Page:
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A Beginner's Guide To Heavy Metal #17 - Shred

Updated on December 2, 2013

Lightning Speed

Speed and guitar playing go hand in hand. There are few people in the music world more universally renowned and respected than the guitar player who has mastered their instrument to such an incredible degree that their fingers turn into blurs as they run neo-classical and rock based patterns given a dose of redbull up and down the neck. These are the people who changed the face of guitar playing as we know it, and even though a ripping guitar solo may not be as respected as it would have been in the 80s, guitarists and metal heads will always have a place in their hearts for the mad shredder.

#10

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Dragonforce - Ultra Beatdown

After rekindling interest in shredding guitar work with their frustrating appearance on Guitar Hero, and dispelling rumors that their skills were not genuine with a series of instructional videos, the duel guitar wizardry of Herman Li and Sam Totman brought their seemingly inhuman speeds to new levels, adding even catchier melodies, more complicated tricks and longer song lengths. Few recordings manage to capture such incredible speeds and technical mastery along with songs that are guaranteed to get stuck in your head and stay there for weeks.

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#9

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The Great Kat - Beethoven On Speed

When most people think of shred, they think of classically influenced guitarists plugging in and applying their mastery of the truly intricate workings of classical guitar to a distorted wall of sound. What better way to pay tribute to that than an album full of references to legendary classical composers and metal renditions of classical standards? That is exactly what you get with this offering from the wild eyed, Julliard trained guitarist and violinist, out of her mind dominatrix Katherine Thomas, aka The Great Kat. This recording is pure, magical insanity.

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#8

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Racer X - Second Heat

Those of you who know guitarists are without a doubt familiar with the legendary Paul Gilbert. Well, before he made a name for himself in Mr. Big, with fellow legendary musician Billy Sheehan, Gilbert was putting his incredible chops out on full display with Racer X. While his work with Mr. Big and his solo work is certainly nothing to laugh at, a quick listen to the track "Scarified" on this album will tell you everything you need to know about what a force of pure speed Paul Gilbert really is.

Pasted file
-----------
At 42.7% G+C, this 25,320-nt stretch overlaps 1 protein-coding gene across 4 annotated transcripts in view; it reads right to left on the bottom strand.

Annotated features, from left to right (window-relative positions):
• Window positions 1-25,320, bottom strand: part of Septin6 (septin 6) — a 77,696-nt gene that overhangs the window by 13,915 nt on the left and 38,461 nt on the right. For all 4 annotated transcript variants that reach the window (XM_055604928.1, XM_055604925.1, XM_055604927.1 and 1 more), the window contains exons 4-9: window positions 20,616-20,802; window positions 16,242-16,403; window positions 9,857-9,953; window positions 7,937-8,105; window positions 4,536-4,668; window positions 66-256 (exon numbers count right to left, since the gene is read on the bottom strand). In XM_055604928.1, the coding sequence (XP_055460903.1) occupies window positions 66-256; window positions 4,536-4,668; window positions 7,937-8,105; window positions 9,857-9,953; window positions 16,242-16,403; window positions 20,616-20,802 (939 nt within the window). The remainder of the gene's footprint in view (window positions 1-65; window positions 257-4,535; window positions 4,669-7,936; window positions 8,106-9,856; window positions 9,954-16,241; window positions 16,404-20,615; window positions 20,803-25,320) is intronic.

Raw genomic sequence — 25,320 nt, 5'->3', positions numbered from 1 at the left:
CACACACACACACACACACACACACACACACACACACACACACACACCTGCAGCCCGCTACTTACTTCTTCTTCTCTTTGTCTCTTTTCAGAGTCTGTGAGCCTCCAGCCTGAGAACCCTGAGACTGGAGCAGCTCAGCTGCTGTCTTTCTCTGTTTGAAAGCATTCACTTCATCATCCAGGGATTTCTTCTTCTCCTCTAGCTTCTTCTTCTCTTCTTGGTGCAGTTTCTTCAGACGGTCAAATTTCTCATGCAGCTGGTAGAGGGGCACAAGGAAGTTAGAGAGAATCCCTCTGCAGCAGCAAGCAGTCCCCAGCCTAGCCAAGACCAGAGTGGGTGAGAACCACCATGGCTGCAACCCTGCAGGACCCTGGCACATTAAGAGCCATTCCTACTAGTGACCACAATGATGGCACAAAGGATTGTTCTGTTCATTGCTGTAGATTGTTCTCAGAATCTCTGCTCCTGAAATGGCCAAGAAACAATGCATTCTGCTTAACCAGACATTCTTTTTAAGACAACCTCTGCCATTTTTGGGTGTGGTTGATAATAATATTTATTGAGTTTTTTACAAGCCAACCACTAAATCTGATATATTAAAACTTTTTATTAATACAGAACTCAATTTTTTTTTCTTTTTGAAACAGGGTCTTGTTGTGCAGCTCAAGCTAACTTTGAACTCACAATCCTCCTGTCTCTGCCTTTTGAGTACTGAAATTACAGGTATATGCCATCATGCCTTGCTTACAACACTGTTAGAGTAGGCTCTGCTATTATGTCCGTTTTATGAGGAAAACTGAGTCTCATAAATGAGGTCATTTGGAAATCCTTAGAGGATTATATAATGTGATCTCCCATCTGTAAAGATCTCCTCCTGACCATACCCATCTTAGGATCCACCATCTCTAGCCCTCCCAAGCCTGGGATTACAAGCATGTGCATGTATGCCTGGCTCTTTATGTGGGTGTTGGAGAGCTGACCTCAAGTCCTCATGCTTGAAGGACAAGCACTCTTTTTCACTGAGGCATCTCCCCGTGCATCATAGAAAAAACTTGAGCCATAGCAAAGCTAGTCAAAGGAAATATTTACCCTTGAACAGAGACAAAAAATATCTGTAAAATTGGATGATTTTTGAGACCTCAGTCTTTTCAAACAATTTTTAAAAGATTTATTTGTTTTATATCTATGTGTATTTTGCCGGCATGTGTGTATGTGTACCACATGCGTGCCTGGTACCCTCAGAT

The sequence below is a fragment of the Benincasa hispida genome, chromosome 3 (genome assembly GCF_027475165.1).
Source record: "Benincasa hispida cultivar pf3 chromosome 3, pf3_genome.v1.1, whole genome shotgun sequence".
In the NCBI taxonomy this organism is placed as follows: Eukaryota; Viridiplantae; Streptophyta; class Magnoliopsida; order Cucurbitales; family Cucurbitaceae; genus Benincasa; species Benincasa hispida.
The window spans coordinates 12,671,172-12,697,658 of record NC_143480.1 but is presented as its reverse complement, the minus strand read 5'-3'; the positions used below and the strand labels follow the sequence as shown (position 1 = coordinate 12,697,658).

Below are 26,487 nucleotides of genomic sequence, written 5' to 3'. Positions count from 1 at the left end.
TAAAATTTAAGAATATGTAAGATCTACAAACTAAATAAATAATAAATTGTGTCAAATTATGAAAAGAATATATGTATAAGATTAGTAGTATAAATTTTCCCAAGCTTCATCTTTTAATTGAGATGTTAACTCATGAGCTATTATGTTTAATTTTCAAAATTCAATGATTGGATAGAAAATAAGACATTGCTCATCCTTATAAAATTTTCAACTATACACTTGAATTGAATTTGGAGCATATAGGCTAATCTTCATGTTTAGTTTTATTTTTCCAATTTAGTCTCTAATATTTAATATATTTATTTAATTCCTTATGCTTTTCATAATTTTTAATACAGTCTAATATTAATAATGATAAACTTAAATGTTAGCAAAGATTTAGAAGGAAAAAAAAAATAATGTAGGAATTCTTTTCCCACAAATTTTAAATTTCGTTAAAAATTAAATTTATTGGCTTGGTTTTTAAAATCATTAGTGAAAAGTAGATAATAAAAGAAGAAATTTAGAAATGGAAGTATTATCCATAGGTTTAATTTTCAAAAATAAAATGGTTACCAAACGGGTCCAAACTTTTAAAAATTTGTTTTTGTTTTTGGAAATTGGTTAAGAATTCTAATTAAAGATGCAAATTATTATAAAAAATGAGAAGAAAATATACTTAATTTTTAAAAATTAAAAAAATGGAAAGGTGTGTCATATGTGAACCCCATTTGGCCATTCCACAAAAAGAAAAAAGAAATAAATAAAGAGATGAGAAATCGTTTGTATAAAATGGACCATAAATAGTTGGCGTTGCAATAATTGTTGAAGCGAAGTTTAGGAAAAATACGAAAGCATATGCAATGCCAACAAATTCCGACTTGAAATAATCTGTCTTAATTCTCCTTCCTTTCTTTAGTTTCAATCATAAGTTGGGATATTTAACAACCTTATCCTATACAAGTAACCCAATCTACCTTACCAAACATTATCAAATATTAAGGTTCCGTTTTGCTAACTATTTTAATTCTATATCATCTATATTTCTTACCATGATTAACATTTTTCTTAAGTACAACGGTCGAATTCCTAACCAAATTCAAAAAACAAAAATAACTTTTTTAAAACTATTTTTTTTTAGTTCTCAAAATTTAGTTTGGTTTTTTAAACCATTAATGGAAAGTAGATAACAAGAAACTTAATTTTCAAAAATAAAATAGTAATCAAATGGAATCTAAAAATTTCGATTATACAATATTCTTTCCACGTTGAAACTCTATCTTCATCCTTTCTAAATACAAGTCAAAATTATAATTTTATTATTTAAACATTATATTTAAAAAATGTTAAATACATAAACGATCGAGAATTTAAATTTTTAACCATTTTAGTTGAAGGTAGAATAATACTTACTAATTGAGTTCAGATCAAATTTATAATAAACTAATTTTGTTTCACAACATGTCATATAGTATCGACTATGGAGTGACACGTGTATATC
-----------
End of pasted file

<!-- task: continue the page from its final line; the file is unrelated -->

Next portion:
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#7

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Shawn Lane - The Tri Tone Fascination

Shawn Lane is much better known in the Jazz and Fusion worlds, so I had to stretch a bit to include this, though this is definitely a more rock oriented recording. That aside, there really was no way I could leave Lane off of this list, as he very well could be the fastest guitarist who ever lived. While his unbelievable talent is very clear on this album, watching some of his instructional videos on youtube will much better show you what a loss he was to the guitar world. His fingers actually start to blur.

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#6

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Cacophony - Speed Metal Symphony

There is only one sentence I should have to say to make every fan of fast guitar playing want to run out and buy this album immediately: It is a band comprised of Jason Becker and Marty Friedman. Jason Becker is a guitar prodigy who was performing songs by the best shredders of his time while he was still in high school, and Marty Friedman is a shred master who is best known as the third, and arguably best, guitarist to play alongside Dave Mustaine in Megadeth. The two of them together make a sadly relatively unknown yet head exploding masterwork of speed and precision.

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#5

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Yngwie Malmsteen - Rising Force